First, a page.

Grant Recipients Grants to Artists Visual Arts 2006

Paul Chan

A black and white portrait of Paul Chan within an empty room with three columns. He crosses his arms over his chest and looks up towards a circle of light on the ceiling. He has short dark hair and wears a black sweater, dark jeans, and carries a white bag.
  • 2006 Grants to Artists
  • Visual Arts
  • Visual Artist
  • Born Hong Kong, 1973
  • Lives in Brooklyn, NY

...the grant helped me maintain my studio, which is home to all of my work and time spent thinking about work. This place, like no other, affords me both time and solitude. I'm grateful for the grant allowing me this kind of luxury. It is in fact a luxury, but one I am willing to give up almost anything for.

- Paul Chan, March 21, 2007

Artist Statement

My work reminds me of what Karl Kraus wrote:

In the realm of poverty of imagination where people die of spiritual famine without feeling spiritual hunger, where pens are dipped in blood and swords in ink, that which is not thought must be done, but that which is only thought is unutterable. Expect no words of my own from me. Nor would I be able to say anything new, for in the room in which one writes there is such noise, and at this time one should not determine whether it comes from animals, from children, or merely from mortars. He who encourages deeds with words desecrates words and deeds and is doubly despicable.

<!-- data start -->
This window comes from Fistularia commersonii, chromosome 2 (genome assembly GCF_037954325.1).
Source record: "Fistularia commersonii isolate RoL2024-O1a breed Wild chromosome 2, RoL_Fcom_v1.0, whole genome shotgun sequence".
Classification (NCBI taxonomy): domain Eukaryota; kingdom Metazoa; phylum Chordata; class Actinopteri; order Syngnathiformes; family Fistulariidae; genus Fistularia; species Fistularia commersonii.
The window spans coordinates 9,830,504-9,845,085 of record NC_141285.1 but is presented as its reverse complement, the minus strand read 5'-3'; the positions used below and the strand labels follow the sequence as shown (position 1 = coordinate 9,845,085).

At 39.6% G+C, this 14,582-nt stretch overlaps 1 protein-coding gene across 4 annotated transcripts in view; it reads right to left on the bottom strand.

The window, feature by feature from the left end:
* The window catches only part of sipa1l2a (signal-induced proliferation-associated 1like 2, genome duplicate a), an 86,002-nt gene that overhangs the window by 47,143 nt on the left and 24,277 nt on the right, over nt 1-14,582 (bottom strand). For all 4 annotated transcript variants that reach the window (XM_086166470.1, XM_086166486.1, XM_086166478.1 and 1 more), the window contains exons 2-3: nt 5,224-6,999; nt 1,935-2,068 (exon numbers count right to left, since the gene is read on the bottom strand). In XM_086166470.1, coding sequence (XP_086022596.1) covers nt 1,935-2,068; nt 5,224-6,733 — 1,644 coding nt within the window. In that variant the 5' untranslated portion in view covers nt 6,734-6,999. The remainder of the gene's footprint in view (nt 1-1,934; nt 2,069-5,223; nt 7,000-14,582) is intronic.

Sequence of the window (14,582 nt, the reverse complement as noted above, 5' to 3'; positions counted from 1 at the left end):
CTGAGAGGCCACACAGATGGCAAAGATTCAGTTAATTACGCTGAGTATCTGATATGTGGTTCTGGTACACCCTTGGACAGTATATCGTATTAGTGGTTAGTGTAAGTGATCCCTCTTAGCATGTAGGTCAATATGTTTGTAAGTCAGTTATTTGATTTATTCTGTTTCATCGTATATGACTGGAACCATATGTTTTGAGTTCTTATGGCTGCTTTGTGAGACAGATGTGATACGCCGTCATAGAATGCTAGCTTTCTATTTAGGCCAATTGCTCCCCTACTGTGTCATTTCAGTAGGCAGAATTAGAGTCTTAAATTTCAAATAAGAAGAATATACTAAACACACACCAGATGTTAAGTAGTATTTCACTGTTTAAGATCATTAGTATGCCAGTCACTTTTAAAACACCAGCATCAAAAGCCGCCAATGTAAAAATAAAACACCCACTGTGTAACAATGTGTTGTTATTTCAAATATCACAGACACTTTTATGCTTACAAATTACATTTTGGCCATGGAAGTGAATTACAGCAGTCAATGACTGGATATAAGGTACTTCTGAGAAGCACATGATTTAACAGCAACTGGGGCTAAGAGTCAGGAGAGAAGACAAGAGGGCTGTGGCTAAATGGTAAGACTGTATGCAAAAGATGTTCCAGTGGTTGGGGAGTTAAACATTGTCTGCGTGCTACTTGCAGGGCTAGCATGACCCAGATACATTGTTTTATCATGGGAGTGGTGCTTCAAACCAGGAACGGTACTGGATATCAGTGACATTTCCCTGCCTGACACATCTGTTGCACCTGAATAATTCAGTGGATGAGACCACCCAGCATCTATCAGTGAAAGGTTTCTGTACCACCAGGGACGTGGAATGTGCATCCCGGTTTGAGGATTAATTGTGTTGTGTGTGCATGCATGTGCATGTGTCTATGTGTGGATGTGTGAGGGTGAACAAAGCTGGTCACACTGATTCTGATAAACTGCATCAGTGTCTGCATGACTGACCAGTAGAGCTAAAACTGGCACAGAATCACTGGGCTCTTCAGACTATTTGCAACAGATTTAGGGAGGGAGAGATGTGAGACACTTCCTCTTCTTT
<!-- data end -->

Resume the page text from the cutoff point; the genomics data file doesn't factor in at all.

- December 2005


Paul Chan is a multidisciplinary artist whose practice involves sculpture, writing, animated video, light projection, and community-based performance.

In 2002, Chan was a part of Voices in the Wilderness, an American aid group that broke U.S. sanctions and federal law by working in Baghdad before the U.S. invasion and occupation. In 2004, he garnered police attention for The People's Guide to the Republican National Convention, a free map distributed throughout New York to help protesters to get in or out of the way of the Republican National Convention. Prior to his 2006 Grants to Artists award, Chan's work had been the subject of solo exhibitions and screenings at venues including The Museum of Modern Art Film at the Gramercy Theater, Blanton Museum of Art in Austin, Institute of Contemporary Art/Boston, and Hammer Museum at University of California, Los Angeles.